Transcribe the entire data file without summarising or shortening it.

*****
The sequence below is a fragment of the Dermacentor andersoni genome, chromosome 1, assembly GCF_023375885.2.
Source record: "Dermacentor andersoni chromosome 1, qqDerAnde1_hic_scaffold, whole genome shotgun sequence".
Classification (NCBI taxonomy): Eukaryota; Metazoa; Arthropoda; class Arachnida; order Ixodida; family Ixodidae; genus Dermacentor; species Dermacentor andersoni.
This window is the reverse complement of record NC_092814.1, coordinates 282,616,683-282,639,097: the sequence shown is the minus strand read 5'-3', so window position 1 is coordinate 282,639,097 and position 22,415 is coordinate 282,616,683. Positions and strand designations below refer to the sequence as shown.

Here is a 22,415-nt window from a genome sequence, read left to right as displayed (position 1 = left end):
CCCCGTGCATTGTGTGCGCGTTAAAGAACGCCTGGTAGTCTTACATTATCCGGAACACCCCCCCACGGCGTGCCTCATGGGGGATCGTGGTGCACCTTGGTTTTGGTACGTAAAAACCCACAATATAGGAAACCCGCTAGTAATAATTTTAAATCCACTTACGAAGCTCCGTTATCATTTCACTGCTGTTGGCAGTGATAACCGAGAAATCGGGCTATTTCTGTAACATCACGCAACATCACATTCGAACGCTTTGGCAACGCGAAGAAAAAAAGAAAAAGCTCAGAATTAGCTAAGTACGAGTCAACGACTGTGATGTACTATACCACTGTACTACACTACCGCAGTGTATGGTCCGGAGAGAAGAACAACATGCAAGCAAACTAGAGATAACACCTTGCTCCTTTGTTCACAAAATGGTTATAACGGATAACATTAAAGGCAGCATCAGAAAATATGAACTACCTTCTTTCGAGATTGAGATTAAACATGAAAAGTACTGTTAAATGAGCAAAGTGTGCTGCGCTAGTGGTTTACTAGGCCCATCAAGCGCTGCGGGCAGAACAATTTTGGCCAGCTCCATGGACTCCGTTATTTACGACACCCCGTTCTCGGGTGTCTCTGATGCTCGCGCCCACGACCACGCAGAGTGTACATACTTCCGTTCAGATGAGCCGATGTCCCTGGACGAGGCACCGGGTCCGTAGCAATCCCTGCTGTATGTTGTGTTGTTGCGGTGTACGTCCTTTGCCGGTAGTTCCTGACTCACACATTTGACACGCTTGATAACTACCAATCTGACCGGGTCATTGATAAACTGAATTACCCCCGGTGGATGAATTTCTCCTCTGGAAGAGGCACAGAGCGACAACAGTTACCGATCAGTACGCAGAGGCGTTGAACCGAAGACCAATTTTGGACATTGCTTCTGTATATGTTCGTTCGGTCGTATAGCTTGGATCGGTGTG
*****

The sequence below is a fragment of the Dermacentor andersoni genome, chromosome 1, assembly GCF_023375885.2.
Source record: "Dermacentor andersoni chromosome 1, qqDerAnde1_hic_scaffold, whole genome shotgun sequence".
Classification (NCBI taxonomy): Eukaryota; Metazoa; Arthropoda; class Arachnida; order Ixodida; family Ixodidae; genus Dermacentor; species Dermacentor andersoni.
This window is the reverse complement of record NC_092814.1, coordinates 282,616,683-282,639,097: the sequence shown is the minus strand read 5'-3', so window position 1 is coordinate 282,639,097 and position 22,415 is coordinate 282,616,683. Positions and strand designations below refer to the sequence as shown.

Here is a 22,415-nt window from a genome sequence, read left to right as displayed (position 1 = left end):
CCCCGTGCATTGTGTGCGCGTTAAAGAACGCCTGGTAGTCTTACATTATCCGGAACACCCCCCCACGGCGTGCCTCATGGGGGATCGTGGTGCACCTTGGTTTTGGTACGTAAAAACCCACAATATAGGAAACCCGCTAGTAATAATTTTAAATCCACTTACGAAGCTCCGTTATCATTTCACTGCTGTTGGCAGTGATAACCGAGAAATCGGGCTATTTCTGTAACATCACGCAACATCACATTCGAACGCTTTGGCAACGCGAAGAAAAAAAGAAAAAGCTCAGAATTAGCTAAGTACGAGTCAACGACTGTGATGTACTATACCACTGTACTACACTACCGCAGTGTATGGTCCGGAGAGAAGAACAACATGCAAGCAAACTAGAGATAACACCTTGCTCCTTTGTTCACAAAATGGTTATAACGGATAACATTAAAGGCAGCATCAGAAAATATGAACTACCTTCTTTCGAGATTGAGATTAAACATGAAAAGTACTGTTAAATGAGCAAAGTGTGCTGCGCTAGTGGTTTACTAGGCCCATCAAGCGCTGCGGGCAGAACAATTTTGGCCAGCTCCATGGACTCCGTTATTTACGACACCCCGTTCTCGGGTGTCTCTGATGCTCGCGCCCACGACCACGCAGAGTGTACATACTTCCGTTCAGATGAGCCGATGTCCCTGGACGAGGCACCGGGTCCGTAGCAATCCCTGCTGTATGTTGTGTTGTTGCGGTGTACGTCCTTTGCCGGTAGTTCCTGACTCACACATTTGACACGCTTGATAACTACCAATCTGACCGGGTCATTGATAAACTGAATTACCCCCGGTGGATGAATTTCTCCTCTGGAAGAGGCACAGAGCGACAACAGTTACCGATCAGTACGCAGAGGCGTTGAACCGAAGACCAATTTTGGACATTGCTTCTGTATATGTTCGTTCGGTCGTATAGCTTGGATCGGTGTG